How to create a fantastic work culture: “Work hard & play hard” with Bryn Butolph and Chaya Weiner

Work hard & play hard: Show them you lead by example, but also know the time to reward them. Throw an employee party, let them have a great night and also consider passing along any freebies you may come across. A wine key is like gold, make it rain with those (from vendors) and your […]

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Work hard & play hard: Show them you lead by example, but also know the time to reward them. Throw an employee party, let them have a great night and also consider passing along any freebies you may come across. A wine key is like gold, make it rain with those (from vendors) and your staff will love you!

As a part of my series about about how leaders can create a “fantastic work culture”, I had the pleasure of interviewing Bryn Butolph, CEO and co-founder of Eat Clean Meal Prep — San Diego’s largest locally owned meal prep delivery service.

Thank you so much for doing this with us! Can you tell us a story about what brought you to this specific career path?

My first job as a dishwasher is to thank for where I am today. I started by learning from the owner of operators, Rachel and Paul of Margaritas Mexican Restaurant. I remember my first week there I was struggling to finish up, Paul grabbed some dishes and helped me finish up while telling me how he got into the industry. His hands on approach was something that took me by surprise, and I have always remembered that. You can get further by helping your staff than you can by demanding your staff. Lead by example.

Can you share the most interesting story that happened to you since you began leading your company?

Most recently I hired my brother as the executive chef for our company, something I now wish I had done a while ago. Knowing that my husband and brother run our company with our long time staff allows me to relax knowing that it’s being looked after daily. There’s a level of comfortability that I have now because of the team we have, I recently realized that I should be more open to utilizing the strengths of my family in business and not just the strength of my employees.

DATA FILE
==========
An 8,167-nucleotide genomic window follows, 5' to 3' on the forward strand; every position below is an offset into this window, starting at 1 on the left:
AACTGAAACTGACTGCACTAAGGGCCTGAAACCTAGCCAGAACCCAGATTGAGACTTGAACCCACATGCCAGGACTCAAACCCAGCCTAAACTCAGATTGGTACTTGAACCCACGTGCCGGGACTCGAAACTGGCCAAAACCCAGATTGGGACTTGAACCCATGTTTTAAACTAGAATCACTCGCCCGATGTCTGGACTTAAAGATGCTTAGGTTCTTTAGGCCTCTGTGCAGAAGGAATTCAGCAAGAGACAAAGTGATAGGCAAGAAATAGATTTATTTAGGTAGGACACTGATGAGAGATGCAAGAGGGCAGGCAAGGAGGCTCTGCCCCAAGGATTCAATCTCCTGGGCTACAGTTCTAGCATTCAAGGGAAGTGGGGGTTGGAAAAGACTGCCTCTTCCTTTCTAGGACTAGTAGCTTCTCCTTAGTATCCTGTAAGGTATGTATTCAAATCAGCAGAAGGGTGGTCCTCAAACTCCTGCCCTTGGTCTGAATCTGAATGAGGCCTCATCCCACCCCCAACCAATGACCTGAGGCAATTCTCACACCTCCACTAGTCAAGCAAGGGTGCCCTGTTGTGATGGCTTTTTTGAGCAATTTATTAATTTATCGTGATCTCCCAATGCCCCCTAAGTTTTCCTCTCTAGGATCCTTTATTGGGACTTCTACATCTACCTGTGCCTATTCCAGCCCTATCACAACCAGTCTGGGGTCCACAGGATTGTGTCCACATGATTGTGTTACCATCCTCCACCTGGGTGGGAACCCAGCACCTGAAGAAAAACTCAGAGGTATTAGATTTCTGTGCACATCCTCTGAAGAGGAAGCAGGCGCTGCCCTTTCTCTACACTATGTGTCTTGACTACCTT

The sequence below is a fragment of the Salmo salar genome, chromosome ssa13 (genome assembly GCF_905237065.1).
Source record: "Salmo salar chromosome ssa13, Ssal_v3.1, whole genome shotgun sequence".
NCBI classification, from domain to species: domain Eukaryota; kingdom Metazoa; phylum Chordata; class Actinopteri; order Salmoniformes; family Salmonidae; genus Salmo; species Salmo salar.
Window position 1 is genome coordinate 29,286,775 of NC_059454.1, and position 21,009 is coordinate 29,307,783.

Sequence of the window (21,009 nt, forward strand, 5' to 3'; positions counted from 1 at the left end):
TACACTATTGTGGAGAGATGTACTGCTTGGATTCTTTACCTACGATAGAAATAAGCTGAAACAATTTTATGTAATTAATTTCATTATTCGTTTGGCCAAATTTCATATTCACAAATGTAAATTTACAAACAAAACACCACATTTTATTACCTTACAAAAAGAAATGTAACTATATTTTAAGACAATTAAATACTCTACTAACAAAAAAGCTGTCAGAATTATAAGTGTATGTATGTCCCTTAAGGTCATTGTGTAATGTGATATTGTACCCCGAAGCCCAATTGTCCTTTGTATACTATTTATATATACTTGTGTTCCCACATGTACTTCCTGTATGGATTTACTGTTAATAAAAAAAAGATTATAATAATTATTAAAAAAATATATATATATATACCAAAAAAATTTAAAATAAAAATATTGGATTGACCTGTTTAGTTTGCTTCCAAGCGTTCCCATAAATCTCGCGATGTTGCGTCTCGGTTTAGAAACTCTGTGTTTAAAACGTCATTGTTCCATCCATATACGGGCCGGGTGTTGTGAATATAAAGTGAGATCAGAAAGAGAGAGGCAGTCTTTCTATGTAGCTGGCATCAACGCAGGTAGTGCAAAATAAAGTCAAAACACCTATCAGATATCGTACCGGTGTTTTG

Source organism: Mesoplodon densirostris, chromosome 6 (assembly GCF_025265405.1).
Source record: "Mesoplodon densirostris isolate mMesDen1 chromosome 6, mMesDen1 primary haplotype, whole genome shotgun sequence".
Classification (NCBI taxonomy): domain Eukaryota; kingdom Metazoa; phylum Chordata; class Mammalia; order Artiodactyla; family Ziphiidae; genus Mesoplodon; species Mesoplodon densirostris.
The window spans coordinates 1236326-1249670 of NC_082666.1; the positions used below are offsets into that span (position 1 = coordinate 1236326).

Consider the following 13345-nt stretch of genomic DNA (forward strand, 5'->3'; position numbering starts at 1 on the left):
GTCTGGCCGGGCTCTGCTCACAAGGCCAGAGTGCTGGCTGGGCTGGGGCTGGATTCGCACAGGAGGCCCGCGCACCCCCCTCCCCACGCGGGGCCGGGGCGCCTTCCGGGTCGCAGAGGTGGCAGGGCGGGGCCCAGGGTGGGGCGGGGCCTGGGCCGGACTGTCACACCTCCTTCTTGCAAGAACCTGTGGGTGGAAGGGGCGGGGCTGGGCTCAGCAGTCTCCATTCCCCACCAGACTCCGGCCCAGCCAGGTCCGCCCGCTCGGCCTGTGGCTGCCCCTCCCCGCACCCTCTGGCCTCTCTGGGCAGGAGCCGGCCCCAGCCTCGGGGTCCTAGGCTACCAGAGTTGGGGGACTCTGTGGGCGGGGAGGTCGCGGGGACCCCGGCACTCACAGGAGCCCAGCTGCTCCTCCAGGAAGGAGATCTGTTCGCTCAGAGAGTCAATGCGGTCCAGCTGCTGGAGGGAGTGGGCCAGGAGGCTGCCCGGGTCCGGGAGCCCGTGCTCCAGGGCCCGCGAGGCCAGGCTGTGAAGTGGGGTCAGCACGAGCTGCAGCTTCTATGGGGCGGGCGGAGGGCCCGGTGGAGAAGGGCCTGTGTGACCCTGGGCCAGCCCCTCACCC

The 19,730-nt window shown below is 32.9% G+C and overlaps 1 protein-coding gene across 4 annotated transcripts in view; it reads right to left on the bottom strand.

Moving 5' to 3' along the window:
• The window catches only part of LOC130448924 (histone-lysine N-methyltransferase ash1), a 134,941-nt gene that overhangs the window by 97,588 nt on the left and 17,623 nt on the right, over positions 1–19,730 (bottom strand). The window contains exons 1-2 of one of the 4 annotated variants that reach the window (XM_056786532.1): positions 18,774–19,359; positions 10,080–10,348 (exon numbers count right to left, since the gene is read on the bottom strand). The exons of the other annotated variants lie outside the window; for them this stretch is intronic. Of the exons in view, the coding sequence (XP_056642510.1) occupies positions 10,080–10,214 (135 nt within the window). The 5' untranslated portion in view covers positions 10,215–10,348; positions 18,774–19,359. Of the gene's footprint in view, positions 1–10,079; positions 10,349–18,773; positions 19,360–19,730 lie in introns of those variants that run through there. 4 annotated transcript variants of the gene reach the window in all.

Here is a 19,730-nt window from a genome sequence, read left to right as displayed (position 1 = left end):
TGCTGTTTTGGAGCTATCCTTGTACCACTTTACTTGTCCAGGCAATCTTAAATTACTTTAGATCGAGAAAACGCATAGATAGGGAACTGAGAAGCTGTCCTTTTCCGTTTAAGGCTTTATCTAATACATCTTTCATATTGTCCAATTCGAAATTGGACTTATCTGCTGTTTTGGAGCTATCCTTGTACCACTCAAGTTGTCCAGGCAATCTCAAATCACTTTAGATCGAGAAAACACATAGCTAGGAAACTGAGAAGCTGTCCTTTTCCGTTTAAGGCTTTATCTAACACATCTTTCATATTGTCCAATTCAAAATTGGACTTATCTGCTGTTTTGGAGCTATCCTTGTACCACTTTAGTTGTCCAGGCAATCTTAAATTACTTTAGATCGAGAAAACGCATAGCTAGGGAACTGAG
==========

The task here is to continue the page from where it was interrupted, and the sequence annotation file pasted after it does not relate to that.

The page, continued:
Are you working on any exciting projects now? How do you think that will help people?

Yes I am very excited to be growing our newest business that’s a consulting company. The hospitality industry is changing, costs are rising so I know we have been helpful to our current clients in navigating the complex environment. nothing brings more joy to me currently that helping a family run business stay in business and avoid closing.

Ok, lets jump to the main part of our interview. According to this study cited in Forbes, more than half of the US workforce is unhappy. Why do you think that number is so high?

Because people take jobs that pay the bills, not jobs that are fulfilling. Sure, everyone has to pay bills, but take those jobs to pay your bills and be on the look out for the best fit for you. Do what makes you happy, while knowing you will have to work some weird jobs until you get to that point. Don’t give up and be unhappy in a job, look around because that negative energy is affecting everyone around you (pets included).

Based on your experience or research, how do you think an unhappy workforce will impact a) company productivity b) company profitability c) and employee health and wellbeing?

In every way, happy employees make a company go round. Unhappy employees drain a business in every aspect. Be sure to address those issues right away.

Can you share 5 things that managers and executives should be doing to improve their company work culture? Can you give a personal story or example for each?

Be present: Ask them non work related questions and really listen to their answers. “How are things going for you?” is a great start, but finish strong and show you understand by discussing their answer with them. That will show genuine interest in your people, and make them feel more comfortable.